Reciprocally, H9 and control clones expressed high levels of SSEA-1, a marker of differentiated cells (combined mean 80.05±1.14% SEM, n=13; p<0.0001) compared to ZFXOver1 (32.50±8.98 AU SEM, n=3; p<0.0001) and ZFXOver2 (39.23±11.33 AU SEM, n=3; p<0.0001). The mean fluorescent intensity of SSEA-1 expression was also significantly higher in controls (11,326±1008 AU SEM, n=13) compared to ZFXOver1 (760.7±188 AU SEM, n=3; p=0.002) and ZFXOver2 (772.7±211.2 AU SEM, n=3; p=0.0002). Taken together, these data show that ZFX overexpression promotes self-renewal of hESCs and inhibits differentiation in suboptimal culture conditions.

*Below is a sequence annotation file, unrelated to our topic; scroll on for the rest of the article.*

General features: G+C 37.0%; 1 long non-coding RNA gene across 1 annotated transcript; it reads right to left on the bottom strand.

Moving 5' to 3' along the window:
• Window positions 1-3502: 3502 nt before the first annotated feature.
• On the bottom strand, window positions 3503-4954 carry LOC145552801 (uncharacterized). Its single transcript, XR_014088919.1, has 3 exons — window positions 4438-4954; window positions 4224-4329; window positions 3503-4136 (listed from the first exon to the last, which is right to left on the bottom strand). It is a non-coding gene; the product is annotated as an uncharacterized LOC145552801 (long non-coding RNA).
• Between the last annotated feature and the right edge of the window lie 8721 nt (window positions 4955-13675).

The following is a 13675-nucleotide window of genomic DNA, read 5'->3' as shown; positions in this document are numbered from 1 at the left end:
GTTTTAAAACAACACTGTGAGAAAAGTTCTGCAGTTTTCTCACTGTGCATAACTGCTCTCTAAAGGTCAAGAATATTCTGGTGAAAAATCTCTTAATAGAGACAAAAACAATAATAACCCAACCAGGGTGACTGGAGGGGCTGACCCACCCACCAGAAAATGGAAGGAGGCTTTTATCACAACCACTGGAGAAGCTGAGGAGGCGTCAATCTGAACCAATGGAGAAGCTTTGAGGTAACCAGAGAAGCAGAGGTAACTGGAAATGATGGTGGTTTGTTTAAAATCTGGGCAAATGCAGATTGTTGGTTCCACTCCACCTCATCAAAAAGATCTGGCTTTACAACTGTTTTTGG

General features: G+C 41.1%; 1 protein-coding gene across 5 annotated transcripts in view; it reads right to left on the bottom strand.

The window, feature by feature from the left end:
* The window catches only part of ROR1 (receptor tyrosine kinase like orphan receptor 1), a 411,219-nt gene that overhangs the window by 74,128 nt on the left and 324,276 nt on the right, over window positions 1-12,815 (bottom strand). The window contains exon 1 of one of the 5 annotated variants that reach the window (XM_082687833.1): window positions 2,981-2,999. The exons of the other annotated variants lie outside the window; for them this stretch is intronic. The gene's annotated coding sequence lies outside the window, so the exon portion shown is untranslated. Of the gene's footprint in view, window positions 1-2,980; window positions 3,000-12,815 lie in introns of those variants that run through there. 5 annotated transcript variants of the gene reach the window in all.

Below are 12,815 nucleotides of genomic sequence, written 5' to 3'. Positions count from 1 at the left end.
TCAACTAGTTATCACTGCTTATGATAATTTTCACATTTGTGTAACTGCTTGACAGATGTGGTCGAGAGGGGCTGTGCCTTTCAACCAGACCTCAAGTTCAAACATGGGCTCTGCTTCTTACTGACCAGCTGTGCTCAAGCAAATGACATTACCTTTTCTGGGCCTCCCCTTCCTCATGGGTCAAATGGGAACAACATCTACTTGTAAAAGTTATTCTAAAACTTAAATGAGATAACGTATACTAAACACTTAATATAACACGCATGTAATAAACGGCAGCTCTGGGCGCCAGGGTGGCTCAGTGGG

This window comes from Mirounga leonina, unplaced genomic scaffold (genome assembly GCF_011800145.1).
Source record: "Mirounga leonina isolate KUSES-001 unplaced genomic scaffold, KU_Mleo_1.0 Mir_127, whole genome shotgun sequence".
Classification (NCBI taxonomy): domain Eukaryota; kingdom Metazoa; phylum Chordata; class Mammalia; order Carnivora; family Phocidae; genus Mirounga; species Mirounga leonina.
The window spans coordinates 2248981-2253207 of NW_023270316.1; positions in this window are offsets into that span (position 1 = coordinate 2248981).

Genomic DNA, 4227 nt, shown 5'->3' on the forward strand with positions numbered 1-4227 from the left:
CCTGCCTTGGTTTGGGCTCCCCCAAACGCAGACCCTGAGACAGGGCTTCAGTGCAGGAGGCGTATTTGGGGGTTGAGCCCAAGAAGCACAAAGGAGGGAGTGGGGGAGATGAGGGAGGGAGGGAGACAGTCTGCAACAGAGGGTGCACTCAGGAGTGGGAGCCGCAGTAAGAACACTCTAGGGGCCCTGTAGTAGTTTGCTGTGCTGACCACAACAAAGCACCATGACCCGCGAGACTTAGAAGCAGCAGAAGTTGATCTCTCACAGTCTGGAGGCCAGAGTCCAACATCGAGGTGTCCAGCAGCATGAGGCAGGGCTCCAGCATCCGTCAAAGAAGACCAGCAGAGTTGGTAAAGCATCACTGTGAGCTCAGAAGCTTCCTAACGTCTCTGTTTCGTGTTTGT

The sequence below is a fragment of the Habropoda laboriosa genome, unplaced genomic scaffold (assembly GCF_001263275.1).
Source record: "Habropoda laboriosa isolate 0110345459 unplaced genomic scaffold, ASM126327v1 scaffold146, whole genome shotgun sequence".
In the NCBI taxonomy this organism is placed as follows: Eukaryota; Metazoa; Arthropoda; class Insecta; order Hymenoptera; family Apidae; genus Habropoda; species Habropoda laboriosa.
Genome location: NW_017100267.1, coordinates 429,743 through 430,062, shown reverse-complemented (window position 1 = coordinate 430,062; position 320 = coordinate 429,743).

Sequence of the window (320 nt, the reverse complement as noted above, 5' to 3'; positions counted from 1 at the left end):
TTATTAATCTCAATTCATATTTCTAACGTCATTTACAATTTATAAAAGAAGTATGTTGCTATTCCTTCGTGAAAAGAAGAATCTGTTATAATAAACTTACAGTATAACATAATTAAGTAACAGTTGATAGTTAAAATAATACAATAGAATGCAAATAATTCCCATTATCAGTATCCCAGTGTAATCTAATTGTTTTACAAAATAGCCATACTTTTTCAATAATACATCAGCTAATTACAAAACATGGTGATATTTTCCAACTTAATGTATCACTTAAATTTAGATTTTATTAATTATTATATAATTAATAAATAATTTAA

To test whether higher ZFX levels globally prohibit ESC differentiation, ZFXOver clones, two BAC transgenic control clones (ID1::YFPc2 and Dll1::GFPc277) and H9 were directed into endoderm or neural tissue and we examined lineage marker expression during differentiation using quantitative RT-PCR. We detected no significant difference in the loss of Nanog expression or gain in CXCR4 expression in ZFXOver clones during endodermal differentiation (Figure 5). During neural differentiation, ZFXOver clones showed delayed Nanog downregulation and Pax6 induction on day 3 but no difference at later time points. These data show that ZFX overexpression reduces spontaneous differentiation yet permits directed differentiation, thus leaving hESC pluripotency intact.